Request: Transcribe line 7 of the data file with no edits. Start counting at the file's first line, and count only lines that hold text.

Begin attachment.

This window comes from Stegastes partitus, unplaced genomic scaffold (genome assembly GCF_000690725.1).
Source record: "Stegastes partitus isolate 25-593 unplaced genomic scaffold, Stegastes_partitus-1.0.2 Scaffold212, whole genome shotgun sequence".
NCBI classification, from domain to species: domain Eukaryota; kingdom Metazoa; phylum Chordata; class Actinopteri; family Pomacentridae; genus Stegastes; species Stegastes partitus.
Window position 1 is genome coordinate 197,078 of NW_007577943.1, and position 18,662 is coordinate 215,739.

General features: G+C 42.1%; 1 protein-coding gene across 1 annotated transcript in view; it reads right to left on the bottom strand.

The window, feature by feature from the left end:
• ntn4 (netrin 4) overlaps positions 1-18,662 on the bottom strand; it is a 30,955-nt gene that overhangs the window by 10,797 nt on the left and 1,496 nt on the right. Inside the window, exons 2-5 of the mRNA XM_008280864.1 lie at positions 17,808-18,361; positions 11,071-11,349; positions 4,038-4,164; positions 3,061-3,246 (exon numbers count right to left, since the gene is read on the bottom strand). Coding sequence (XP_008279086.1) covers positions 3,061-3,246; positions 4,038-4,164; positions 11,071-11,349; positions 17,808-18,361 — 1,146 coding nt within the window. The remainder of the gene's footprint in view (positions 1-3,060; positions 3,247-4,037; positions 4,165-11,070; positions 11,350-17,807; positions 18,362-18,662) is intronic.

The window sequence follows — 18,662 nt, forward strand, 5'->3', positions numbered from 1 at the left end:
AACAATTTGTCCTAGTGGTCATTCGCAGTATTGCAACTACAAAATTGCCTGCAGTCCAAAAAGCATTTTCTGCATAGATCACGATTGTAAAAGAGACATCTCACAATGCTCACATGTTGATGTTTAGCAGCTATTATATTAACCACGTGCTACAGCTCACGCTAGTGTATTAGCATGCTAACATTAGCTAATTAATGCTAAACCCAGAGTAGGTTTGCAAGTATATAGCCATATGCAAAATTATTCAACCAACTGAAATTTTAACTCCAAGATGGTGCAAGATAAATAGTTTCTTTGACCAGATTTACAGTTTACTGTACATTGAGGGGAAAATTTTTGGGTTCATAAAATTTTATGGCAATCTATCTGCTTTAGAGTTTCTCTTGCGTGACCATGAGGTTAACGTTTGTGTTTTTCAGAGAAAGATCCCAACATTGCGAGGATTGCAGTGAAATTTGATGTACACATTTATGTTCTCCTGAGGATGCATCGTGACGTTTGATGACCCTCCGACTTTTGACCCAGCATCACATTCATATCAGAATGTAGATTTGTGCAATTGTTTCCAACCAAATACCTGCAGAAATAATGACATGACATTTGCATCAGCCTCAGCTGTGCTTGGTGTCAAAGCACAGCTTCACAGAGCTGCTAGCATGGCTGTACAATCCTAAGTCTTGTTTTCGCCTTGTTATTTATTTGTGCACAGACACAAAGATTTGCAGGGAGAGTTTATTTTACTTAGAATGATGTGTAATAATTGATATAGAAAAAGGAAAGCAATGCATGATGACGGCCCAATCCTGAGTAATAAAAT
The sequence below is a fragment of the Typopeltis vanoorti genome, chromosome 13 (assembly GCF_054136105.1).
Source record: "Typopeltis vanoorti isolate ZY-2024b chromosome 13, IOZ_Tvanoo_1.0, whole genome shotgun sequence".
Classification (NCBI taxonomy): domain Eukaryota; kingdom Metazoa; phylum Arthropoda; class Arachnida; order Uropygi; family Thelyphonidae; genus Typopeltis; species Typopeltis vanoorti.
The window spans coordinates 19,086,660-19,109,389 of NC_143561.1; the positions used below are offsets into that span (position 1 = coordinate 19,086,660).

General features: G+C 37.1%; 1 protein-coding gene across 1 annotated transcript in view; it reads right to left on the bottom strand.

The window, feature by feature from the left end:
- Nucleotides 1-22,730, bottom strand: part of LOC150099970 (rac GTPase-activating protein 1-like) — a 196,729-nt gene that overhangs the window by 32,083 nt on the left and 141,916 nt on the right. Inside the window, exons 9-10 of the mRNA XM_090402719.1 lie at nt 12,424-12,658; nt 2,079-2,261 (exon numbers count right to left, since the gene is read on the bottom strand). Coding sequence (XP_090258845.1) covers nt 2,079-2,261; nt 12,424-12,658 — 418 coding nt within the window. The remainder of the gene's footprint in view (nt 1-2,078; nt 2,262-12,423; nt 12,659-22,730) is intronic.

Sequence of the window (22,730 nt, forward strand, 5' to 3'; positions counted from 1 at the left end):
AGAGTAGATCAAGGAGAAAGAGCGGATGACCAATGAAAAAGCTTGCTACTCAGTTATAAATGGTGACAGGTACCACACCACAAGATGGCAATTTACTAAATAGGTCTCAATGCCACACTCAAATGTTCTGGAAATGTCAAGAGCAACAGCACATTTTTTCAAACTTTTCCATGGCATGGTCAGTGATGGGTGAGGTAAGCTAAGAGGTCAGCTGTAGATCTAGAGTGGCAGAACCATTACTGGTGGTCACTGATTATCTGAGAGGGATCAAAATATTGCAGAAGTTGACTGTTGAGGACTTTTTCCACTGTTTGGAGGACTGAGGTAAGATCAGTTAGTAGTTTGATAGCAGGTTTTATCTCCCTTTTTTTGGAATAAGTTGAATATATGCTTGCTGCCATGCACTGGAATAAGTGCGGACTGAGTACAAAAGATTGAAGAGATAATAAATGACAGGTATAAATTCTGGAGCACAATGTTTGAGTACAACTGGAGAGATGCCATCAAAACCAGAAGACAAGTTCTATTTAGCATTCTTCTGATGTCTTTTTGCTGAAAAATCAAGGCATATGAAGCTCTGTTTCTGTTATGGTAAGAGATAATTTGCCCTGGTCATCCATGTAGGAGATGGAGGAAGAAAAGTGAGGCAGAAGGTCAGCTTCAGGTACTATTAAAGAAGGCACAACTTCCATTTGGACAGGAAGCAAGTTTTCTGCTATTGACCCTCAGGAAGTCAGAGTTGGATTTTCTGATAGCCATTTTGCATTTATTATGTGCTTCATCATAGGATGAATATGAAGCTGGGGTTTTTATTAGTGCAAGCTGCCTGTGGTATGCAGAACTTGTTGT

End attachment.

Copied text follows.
• ntn4 (netrin 4) overlaps positions 1-18,662 on the bottom strand; it is a 30,955-nt gene that overhangs the window by 10,797 nt on the left and 1,496 nt on the right. Inside the window, exons 2-5 of the mRNA XM_008280864.1 lie at positions 17,808-18,361; positions 11,071-11,349; positions 4,038-4,164; positions 3,061-3,246 (exon numbers count right to left, since the gene is read on the bottom strand). Coding sequence (XP_008279086.1) covers positions 3,061-3,246; positions 4,038-4,164; positions 11,071-11,349; positions 17,808-18,361 — 1,146 coding nt within the window. The remainder of the gene's footprint in view (positions 1-3,060; positions 3,247-4,037; positions 4,165-11,070; positions 11,350-17,807; positions 18,362-18,662) is intronic.